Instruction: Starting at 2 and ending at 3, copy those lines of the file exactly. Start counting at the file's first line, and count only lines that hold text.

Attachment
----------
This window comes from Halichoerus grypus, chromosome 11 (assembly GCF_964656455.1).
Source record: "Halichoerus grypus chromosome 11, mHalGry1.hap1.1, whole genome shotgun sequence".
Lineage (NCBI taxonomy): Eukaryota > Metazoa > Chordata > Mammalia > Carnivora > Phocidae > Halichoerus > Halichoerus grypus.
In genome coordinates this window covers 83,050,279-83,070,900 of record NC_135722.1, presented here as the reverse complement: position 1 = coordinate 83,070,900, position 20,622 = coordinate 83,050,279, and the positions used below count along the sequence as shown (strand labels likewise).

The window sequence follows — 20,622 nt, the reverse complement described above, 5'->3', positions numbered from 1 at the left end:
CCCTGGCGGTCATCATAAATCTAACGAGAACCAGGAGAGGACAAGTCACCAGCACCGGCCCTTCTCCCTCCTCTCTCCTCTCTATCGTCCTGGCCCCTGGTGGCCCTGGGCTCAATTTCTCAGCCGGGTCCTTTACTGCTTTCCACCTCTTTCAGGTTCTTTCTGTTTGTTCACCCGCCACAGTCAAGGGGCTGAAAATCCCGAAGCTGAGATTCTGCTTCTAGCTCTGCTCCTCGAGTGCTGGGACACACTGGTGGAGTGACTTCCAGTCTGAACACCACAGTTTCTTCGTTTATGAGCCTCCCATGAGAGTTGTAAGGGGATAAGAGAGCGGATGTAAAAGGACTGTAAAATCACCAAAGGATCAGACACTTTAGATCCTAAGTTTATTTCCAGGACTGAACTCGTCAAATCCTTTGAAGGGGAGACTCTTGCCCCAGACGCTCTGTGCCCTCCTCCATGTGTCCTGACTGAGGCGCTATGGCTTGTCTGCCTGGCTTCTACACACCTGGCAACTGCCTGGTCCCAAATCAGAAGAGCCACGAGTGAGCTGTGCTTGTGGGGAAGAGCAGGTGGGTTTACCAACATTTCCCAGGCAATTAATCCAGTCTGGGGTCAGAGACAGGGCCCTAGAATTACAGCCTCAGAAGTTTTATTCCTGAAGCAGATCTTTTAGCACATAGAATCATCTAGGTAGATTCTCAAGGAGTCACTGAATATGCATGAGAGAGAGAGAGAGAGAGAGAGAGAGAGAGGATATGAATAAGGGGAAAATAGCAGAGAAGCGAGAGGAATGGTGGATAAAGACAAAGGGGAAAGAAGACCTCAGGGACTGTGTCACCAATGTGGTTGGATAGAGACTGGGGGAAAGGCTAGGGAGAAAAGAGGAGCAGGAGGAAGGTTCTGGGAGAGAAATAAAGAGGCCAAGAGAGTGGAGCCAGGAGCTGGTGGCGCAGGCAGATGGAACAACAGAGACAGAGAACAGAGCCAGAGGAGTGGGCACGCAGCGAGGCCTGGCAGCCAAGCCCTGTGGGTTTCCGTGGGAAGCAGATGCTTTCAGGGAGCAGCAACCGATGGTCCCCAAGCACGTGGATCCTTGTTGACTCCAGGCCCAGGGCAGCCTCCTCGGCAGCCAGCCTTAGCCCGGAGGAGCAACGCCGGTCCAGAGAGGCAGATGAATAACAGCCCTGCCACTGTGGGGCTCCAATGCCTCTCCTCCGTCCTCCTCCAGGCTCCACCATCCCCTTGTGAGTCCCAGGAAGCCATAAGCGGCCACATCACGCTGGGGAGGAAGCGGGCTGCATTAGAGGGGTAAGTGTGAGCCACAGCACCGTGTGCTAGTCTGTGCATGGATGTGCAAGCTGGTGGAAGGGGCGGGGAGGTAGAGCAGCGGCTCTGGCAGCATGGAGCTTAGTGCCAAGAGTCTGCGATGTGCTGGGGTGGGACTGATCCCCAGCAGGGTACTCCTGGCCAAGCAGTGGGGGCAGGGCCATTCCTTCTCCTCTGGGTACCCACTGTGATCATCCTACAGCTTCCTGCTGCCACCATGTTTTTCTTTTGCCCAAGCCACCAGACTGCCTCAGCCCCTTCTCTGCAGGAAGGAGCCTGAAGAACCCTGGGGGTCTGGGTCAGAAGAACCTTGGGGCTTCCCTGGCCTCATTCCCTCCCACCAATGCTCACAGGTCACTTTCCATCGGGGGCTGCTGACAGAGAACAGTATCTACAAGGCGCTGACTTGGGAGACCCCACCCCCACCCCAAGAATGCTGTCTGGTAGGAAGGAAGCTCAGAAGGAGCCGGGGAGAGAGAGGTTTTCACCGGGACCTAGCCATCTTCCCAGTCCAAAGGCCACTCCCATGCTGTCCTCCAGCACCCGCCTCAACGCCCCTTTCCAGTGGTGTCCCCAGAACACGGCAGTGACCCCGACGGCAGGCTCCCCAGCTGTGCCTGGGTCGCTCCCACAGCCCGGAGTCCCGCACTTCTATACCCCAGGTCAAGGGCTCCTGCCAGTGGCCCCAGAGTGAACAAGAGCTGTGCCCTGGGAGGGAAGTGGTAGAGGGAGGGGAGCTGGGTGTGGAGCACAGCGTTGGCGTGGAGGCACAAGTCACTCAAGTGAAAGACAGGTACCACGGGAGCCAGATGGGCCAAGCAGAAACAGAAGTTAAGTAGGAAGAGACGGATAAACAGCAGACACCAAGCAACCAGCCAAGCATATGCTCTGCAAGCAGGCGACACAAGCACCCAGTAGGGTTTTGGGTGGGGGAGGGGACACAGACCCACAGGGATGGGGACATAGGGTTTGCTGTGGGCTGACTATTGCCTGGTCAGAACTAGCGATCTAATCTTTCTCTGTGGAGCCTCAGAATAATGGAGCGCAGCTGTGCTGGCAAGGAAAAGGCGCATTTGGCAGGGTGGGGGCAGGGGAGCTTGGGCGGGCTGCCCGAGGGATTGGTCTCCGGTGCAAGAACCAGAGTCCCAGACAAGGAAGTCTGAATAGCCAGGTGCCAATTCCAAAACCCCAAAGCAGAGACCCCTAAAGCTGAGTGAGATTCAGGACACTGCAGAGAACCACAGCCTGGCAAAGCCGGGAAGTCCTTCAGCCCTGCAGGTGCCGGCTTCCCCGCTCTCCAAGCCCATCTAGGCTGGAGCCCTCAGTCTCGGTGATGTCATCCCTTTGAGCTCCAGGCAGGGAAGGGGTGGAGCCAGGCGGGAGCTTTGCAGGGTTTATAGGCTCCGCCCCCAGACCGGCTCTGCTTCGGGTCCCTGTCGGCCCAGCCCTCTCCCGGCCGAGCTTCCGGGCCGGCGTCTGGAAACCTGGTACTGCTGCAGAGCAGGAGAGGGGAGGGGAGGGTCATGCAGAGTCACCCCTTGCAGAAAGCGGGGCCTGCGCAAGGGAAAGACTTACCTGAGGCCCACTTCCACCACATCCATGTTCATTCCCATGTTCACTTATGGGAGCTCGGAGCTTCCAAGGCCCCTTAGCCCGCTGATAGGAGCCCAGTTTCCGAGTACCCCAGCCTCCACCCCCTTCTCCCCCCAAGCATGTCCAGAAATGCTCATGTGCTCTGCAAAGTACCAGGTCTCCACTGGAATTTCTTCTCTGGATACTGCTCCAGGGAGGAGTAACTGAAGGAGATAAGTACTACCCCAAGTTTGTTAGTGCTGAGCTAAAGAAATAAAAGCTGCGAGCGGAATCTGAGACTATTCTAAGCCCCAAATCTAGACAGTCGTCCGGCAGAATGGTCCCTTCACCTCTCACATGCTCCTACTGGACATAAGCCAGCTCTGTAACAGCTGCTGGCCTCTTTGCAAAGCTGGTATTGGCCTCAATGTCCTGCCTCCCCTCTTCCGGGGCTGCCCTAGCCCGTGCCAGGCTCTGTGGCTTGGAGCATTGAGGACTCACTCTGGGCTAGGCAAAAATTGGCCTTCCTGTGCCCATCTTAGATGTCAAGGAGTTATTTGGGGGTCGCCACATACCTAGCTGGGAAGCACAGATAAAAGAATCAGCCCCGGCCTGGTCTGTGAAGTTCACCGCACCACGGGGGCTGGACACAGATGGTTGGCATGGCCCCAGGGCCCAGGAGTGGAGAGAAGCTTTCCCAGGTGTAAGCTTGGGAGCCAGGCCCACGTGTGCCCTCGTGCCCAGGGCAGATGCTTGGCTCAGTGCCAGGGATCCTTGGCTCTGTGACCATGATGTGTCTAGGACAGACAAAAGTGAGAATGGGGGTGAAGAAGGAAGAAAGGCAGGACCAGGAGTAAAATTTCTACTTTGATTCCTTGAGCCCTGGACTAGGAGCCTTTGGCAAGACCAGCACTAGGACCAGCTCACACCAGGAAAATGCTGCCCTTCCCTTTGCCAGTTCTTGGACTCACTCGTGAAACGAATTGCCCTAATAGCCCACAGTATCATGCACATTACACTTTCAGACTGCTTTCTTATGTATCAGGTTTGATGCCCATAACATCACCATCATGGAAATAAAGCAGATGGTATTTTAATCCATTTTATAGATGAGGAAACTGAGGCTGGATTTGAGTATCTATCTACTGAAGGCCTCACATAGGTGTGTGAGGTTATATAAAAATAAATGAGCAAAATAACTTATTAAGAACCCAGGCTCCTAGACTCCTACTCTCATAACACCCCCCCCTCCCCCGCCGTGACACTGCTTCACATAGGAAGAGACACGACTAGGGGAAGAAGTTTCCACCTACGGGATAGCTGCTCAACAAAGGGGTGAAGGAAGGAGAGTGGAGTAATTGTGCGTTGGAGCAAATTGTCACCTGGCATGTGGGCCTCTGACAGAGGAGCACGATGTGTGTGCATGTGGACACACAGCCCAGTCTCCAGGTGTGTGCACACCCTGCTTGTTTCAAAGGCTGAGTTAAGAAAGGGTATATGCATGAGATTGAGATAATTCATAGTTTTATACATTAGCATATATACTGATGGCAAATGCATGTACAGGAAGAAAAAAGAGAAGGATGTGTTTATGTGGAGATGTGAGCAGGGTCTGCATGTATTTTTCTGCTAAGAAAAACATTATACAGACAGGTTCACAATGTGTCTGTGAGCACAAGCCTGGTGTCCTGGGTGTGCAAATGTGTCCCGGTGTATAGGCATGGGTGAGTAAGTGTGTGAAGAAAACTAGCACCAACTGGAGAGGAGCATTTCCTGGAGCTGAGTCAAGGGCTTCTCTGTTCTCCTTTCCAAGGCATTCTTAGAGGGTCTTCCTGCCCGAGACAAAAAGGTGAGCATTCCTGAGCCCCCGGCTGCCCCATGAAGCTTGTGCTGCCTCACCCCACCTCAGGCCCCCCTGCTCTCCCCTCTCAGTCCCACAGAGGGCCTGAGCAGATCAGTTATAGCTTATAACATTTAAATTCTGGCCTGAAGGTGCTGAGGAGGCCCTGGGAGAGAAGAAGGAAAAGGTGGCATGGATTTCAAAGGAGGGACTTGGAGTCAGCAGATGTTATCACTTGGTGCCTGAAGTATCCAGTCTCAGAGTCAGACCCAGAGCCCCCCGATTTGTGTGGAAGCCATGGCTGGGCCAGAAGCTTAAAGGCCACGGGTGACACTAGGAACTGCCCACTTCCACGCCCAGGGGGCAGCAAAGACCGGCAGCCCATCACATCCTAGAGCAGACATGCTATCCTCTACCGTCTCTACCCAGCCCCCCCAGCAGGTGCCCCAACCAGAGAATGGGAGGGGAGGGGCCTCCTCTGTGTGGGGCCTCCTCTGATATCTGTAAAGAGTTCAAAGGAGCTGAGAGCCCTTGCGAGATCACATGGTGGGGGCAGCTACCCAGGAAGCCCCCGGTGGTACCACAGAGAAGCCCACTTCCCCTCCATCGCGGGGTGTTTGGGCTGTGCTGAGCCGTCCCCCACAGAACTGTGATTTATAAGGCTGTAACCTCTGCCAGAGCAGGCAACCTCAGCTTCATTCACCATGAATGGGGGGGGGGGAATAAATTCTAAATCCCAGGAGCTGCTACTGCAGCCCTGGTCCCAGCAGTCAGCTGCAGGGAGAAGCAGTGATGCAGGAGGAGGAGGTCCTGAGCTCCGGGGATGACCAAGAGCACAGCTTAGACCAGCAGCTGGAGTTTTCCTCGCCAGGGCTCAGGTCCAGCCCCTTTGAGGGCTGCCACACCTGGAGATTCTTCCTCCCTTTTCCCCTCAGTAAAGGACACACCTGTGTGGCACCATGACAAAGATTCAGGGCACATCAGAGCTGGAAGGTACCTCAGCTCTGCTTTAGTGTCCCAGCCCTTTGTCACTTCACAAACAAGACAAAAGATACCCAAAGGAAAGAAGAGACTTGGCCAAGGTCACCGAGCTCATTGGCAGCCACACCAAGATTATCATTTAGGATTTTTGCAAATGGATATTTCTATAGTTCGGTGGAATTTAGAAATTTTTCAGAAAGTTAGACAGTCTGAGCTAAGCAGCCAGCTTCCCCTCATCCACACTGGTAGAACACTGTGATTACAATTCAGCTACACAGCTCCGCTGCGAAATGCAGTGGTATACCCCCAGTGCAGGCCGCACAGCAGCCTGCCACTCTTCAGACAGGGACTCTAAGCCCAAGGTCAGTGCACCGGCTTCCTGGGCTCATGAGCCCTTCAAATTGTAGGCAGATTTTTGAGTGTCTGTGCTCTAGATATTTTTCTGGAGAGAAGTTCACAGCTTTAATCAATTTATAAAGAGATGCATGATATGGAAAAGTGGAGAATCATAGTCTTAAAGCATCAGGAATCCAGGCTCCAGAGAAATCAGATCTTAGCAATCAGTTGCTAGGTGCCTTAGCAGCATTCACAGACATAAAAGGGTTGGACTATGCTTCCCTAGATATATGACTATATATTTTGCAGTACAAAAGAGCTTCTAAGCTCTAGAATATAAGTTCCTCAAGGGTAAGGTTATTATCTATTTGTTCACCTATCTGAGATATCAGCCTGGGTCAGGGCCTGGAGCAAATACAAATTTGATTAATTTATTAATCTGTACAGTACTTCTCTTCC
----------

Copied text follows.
Source record: "Halichoerus grypus chromosome 11, mHalGry1.hap1.1, whole genome shotgun sequence".
Lineage (NCBI taxonomy): Eukaryota > Metazoa > Chordata > Mammalia > Carnivora > Phocidae > Halichoerus > Halichoerus grypus.